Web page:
We’ve listed the top five financial scams to look out for in the UK. It’s important to protect yourself from scams so you don’t let a lifetime’s savings and investments be lost in moments.

1. Boiler-room Schemes

These scams promise investors impressive returns, but they deliver nothing apart from a great big loss. More than 5,000 investors lost a combined £1.73 billion through boiler-room schemes reported to the Action Fraud crime-prevention centre in 2014.

Victims will receive a telephone call out of the blue and be offered an investment opportunity with sky-high returns of as much as 40%. You will most likely be told that you must act fast and asked to transfer your money straight away. It’s common for victims to part with tens of thousands of pounds. Boiler rooms are not authorised by the Financial Conduct Authority (FCA). This means that if you hand over your cash, it might be the last you will see of it.

Take Action – Check the FCA status of any firm you intend to deal with for investments. Call 0800 111 6768 or go to www.fca.org.uk/register.


2. Phishing/Smishing

The most common scams come from fraudsters posing as someone official, such as your bank or building society. Typically, you receive an email or text asking you to click a link and verify login, account and password details. The communication received is from a fraudster who will be able to read the information you type in, should you fall for their trick.

This information is then used to raid your account, if you lose money this way, you won’t get it back.

Take Action – Your bank will never ask you to disclose full security and password details, so alarm bells should ring. If in doubt, call your bank and ask them if they have tried to contact you.


3. Pension Liberation

Scammers are bombarding people aged 55 and over with bogus investment opportunities to try to get hold of their pension savings.

One of the most common scams since the pension freedoms were announced involves alleged investment opportunities abroad.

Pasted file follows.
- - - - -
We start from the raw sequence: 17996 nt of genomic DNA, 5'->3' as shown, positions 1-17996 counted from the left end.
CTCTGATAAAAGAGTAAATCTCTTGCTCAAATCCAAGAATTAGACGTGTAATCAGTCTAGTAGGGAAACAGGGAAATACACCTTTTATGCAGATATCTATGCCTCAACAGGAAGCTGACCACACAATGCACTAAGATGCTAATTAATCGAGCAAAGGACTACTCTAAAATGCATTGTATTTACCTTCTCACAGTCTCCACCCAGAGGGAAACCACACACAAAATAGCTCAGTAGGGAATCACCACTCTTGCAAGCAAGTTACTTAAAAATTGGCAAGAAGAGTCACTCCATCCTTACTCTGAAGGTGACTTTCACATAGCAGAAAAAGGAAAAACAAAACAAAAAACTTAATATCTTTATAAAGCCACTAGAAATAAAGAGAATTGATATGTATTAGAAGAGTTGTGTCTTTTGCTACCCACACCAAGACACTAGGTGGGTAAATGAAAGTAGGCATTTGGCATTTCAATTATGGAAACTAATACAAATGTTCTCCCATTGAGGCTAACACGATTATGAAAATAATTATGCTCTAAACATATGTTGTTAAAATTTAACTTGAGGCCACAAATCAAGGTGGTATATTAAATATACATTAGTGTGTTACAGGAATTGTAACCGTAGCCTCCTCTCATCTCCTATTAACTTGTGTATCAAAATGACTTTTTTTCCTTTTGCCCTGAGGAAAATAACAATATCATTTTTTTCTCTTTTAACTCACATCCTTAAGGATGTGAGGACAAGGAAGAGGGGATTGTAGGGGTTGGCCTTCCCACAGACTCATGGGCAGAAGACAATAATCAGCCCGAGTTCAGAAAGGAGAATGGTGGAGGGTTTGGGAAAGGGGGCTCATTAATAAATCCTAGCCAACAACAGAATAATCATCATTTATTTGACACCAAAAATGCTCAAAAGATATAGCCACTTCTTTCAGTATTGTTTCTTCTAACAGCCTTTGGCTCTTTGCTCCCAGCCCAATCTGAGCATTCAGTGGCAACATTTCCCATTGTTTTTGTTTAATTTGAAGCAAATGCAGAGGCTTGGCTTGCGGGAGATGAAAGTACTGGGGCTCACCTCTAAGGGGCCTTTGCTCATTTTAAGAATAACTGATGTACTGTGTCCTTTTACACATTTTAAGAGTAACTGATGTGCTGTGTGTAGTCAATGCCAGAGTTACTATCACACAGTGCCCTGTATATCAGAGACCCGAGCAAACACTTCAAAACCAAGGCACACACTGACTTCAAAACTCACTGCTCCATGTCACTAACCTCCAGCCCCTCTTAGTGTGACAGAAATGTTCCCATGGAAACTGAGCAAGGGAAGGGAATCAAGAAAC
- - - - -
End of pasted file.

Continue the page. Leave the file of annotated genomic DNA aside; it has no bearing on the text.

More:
Low interest rates are tempting to some people to take extra risks, so they are vulnerable to such fake investments. Fraudsters can approach you by post, email or telephone.

Take Action – If you’re offered a ‘must-have’ investment or a free pension ‘review’ out of the blue, be wary. Also, be concerned if you’re warned that the deal is limited and you must act now. Choosing the right retirement income product is a big decision and shouldn’t be done quickly or under pressure. Consult a registered professional financial adviser. If you think that you may have been made a fraudulent offer, contact Action Fraud on 0300 123 2040 or visit the FCA’s Scam Smart site to see if the investment you’ve been offered is on their warning list: http://scamsmart.fca.org.uk/warninglist.


4. Homebuying Fraud

This con intercepts cash transferred as a home deposit to a solicitor in the lead up to exchange and completion. It’s all done via the internet where a computer hacker monitors emails sent between a solicitor and a client. When a bank transfer is about to be made, the fraudster emails the homebuyer pretending to be the solicitor, telling them the details of the law firm’s bank account have changed. The unsuspecting homebuyer sends their cash to the new account, where it is withdrawn by the fraudsters.

Take Action – If you’re buying a property, watch for any emails about payments, such as a chance in bank details at the last minute. Many victims are told that the account is being ‘audited’, and so another one must be used. Ring your solicitor if you’re in any doubt.


5. Freebie Scams

Seemingly free trial offers for products are duping consumers out of millions of pounds a year. To get the freebies, you need to either enter your card details – although told you won’t be charged for the introductory period. In fact, you are often signing up to an expensive monthly subscription that is very difficult to get out of. Once this type of billing is approved – known as ‘continuous payment authorisation’ – up to £100 a month can be taken without any further contact.

Take Action – Report such free trial offers to The Advertising Standards Authority contact 020 7942 2222 or to make a complaint visit https://www.asa.org.uk/make-a-complaint.html